CEO & Founder, Tala Security
It’s one thing to share user geolocation data deliberately without consent, but what if you’re inadvertently giving it away?
The Federal Communications Commission is proposing over $200m in fines for wireless carriers who knowingly shared, sold or otherwise mishandled their customers’ location data. Significant press investigations and reports have raised public awareness of the risks associated with this kind of breach. We’re now seeing calls from privacy advocates to strengthen legislation, add teeth to existing privacy regulations and even hold CEOs personally responsible for making promises they can’t keep on customer privacy.
If a website wants to access your geolocation, the browser will prompt the user with a pop-up question.
There are two issues with the pop-up. First, this pop-up only shows up the first time the website is trying to access geolocation. If the user clicks ‘Allow Once,’ that preference is recorded, and the website can now access geolocation data any time in the future.
Secondly, if the user clicks ‘Allow’, it provides the entire website with permission to access the user’s geolocation. So in this case, if the user clicks on the ‘Allow’ button, scripts loaded from the primary domain (in this example it would be scripts loaded from w3cschools.com) as well as scripts loaded on the site from any other third-party domain, can access the user’s location information. In essence, malicious or adware scripts can now use a website’s permission levels to access sensitive user geolocation data.
The good news is that modern web browsers (PC and mobile) provide fine-grained security controls to monitor and block unauthorized access by third-party scripts.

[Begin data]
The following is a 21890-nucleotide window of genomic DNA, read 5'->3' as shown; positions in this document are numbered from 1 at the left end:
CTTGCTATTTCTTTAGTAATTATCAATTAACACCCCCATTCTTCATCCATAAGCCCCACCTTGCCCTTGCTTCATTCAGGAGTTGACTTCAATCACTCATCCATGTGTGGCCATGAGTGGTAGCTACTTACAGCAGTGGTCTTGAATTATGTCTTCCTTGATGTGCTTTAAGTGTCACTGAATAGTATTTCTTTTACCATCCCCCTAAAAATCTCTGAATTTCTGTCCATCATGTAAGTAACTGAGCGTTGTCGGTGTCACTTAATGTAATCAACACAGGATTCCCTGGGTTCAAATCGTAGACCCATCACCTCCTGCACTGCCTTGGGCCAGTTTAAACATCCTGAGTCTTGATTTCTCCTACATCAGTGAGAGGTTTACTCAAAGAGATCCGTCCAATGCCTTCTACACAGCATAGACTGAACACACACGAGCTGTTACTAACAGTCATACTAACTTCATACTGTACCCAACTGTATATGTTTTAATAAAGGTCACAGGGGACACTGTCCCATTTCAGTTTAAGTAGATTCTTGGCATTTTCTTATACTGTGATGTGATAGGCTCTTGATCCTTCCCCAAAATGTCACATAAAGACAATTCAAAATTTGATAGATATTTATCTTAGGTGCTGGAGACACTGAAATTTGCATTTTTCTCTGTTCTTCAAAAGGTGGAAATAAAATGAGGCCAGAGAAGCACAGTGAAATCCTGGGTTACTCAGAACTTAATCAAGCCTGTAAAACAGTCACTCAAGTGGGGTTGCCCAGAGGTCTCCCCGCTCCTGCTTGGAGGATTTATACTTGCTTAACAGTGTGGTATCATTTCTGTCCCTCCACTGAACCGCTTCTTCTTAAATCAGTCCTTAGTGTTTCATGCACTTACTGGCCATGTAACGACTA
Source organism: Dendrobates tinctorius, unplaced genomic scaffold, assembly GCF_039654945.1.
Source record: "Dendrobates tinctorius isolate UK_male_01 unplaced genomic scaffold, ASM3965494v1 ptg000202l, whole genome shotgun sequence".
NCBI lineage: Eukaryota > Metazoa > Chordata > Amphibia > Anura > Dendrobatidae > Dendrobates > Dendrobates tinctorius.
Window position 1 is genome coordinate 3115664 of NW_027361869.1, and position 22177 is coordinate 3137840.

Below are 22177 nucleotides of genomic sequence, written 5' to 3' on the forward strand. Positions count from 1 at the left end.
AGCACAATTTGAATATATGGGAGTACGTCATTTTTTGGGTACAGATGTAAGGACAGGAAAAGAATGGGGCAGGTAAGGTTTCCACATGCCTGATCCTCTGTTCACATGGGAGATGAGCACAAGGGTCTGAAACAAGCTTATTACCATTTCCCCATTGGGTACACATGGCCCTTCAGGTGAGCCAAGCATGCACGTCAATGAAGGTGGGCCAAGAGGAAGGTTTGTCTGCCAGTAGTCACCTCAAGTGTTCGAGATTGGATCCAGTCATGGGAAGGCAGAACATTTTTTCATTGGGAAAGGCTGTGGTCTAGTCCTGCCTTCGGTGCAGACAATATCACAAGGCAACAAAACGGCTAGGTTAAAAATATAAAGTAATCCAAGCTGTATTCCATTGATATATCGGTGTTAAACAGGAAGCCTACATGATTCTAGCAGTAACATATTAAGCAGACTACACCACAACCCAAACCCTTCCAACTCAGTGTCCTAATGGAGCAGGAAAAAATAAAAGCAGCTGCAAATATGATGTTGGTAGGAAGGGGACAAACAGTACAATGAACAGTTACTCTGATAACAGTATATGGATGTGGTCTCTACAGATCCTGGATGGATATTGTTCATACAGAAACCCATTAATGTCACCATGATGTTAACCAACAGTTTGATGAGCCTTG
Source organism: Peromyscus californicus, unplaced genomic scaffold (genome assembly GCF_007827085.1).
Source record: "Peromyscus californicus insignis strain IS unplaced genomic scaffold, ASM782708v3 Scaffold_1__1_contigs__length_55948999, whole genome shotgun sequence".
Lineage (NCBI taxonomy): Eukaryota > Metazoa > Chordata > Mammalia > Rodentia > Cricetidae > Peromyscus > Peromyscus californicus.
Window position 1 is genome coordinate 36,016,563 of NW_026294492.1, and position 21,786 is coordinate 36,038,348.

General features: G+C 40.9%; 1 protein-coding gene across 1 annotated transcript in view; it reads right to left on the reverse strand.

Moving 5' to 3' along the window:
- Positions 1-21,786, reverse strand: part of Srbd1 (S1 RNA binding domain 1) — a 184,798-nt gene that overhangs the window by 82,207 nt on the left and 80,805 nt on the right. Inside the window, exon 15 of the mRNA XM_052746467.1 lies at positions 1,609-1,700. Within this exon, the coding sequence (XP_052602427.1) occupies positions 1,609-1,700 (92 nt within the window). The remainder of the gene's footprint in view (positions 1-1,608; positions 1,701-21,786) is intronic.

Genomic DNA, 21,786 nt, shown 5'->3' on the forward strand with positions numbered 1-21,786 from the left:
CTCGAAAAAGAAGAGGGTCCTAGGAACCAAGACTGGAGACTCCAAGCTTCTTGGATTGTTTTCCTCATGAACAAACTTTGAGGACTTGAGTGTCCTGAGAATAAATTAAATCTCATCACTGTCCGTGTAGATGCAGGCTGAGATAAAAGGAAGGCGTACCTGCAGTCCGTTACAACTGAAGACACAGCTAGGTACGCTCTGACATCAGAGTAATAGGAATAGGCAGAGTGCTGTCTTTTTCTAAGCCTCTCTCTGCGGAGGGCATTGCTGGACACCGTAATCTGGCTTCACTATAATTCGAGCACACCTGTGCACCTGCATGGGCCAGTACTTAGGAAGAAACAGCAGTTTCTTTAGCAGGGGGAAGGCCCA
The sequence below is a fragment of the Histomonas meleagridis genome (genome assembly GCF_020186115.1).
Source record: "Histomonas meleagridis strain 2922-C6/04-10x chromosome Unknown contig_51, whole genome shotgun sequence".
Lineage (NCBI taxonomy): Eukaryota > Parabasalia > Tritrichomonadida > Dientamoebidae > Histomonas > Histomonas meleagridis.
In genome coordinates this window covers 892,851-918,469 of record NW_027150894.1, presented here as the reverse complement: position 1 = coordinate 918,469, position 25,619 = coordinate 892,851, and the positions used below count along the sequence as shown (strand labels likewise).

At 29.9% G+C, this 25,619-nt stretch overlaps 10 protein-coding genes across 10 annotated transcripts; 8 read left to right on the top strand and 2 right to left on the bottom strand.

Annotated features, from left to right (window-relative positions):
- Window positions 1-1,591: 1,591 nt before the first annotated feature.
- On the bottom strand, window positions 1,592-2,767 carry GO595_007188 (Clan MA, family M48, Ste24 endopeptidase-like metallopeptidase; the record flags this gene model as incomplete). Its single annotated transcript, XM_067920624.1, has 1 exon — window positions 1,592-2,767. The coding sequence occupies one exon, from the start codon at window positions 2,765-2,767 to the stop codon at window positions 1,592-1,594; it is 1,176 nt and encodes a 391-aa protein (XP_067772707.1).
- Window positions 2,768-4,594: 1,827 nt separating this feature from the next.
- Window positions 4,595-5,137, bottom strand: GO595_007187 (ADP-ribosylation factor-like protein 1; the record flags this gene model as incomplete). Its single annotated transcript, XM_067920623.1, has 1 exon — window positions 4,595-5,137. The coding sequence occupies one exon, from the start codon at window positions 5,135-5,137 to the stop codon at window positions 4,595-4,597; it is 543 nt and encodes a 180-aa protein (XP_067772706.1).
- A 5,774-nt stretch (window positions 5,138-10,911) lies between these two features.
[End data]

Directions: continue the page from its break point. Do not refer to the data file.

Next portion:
In particular, a new and upcoming feature within browsers called feature-policy allows website owners to specify which domains can access sensitive user information and resources. For example, feature-policy allows a website to block a third-party script from accessing the user’s microphone or camera.
Feature-policy also provides websites with the ability to control access to user geolocation data. Using the feature-policy geolocation directive, a website can control which domains can access location information, including cross-domain iFrames.
For example, with the following policy, the website will only allow its own domain to access the location information. Any other domains trying to access the geolocation information will return an error.
Feature-Policy: geolocation 'self'
If the website wants to allow a second domain, let’s call it trusted-domain.com, to access the location information, it can do so using the following policy:
Feature-Policy: geolocation 'self' https://trusted-domain.com
With new privacy laws in place, website owners should prioritize restricting access to sensitive user data so that their websites don’t become conduits for data breaches or privacy violations. Browser-native controls like Content Security Policy (CSP), Subresource Integrity (SRI) and Feature-Policy are freely available for websites to enforce the right security and privacy policies.